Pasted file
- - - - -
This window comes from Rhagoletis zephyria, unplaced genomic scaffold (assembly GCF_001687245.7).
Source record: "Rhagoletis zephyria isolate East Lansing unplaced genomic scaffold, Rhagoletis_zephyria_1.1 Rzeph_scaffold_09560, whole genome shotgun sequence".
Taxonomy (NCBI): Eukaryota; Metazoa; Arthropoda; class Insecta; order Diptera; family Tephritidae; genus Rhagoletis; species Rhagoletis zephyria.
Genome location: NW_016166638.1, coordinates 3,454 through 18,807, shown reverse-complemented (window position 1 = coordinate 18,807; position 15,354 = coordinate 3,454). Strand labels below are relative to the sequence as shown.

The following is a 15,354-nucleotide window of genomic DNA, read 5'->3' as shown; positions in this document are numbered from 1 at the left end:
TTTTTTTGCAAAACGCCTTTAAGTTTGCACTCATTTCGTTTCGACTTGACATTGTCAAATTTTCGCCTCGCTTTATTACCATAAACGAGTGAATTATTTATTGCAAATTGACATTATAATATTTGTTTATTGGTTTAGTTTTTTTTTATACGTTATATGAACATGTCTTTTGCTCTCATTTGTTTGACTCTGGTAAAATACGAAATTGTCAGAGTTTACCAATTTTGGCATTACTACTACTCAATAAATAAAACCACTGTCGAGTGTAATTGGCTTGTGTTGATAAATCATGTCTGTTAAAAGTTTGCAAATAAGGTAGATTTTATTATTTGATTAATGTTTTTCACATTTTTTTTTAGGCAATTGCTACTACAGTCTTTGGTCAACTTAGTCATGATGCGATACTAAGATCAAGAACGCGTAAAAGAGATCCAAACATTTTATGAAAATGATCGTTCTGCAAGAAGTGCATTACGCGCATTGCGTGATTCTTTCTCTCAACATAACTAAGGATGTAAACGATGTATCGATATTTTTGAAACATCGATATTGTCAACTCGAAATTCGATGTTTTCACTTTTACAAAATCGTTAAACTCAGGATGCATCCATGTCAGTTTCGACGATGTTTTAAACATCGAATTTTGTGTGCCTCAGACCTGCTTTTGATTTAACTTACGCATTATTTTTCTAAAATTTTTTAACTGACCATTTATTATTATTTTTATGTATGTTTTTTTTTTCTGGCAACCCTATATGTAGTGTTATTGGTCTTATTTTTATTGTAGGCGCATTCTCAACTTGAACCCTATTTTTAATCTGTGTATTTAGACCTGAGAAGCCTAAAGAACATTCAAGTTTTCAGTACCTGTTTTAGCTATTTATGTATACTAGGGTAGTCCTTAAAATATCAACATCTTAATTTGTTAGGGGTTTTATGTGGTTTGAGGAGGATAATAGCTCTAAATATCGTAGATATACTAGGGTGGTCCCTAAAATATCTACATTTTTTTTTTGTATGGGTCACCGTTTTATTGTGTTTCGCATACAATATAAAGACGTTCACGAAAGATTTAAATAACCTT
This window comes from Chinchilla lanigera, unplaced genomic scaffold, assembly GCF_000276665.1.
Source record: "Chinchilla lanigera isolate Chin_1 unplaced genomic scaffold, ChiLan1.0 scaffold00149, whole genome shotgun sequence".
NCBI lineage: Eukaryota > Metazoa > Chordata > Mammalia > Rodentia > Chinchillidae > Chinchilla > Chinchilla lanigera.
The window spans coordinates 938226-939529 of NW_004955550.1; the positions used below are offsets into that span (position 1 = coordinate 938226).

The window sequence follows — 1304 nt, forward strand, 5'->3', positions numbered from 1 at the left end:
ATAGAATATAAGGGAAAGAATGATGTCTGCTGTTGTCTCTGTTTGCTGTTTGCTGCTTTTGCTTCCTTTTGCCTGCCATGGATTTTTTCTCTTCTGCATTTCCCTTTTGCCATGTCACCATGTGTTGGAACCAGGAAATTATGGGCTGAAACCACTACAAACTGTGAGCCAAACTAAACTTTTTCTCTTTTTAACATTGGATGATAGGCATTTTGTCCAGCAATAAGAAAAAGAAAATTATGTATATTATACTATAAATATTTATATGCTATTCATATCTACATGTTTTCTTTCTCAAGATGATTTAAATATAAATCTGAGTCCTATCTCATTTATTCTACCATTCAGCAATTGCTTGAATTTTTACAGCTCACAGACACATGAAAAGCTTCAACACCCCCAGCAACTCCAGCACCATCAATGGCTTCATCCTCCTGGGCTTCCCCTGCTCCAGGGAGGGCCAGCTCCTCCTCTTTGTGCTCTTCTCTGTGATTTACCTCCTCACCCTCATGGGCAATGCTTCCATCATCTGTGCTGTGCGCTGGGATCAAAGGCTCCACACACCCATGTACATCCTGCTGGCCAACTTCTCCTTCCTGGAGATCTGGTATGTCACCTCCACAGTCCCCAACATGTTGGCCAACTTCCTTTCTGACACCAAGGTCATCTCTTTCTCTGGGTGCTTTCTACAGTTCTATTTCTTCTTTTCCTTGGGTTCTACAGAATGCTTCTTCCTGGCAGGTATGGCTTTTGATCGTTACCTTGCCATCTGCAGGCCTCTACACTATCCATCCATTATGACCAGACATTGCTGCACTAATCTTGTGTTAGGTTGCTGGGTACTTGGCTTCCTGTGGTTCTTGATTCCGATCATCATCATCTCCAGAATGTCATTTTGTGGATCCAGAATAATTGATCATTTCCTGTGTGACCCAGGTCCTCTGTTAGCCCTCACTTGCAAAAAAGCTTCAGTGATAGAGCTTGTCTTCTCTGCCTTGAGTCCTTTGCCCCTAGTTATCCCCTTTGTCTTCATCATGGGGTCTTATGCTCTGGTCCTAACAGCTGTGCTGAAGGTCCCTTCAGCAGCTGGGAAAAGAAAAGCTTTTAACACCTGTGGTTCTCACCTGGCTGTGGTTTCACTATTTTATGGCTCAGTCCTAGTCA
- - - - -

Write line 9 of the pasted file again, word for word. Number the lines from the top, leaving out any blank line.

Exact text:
NCBI lineage: Eukaryota > Metazoa > Chordata > Mammalia > Rodentia > Chinchillidae > Chinchilla > Chinchilla lanigera.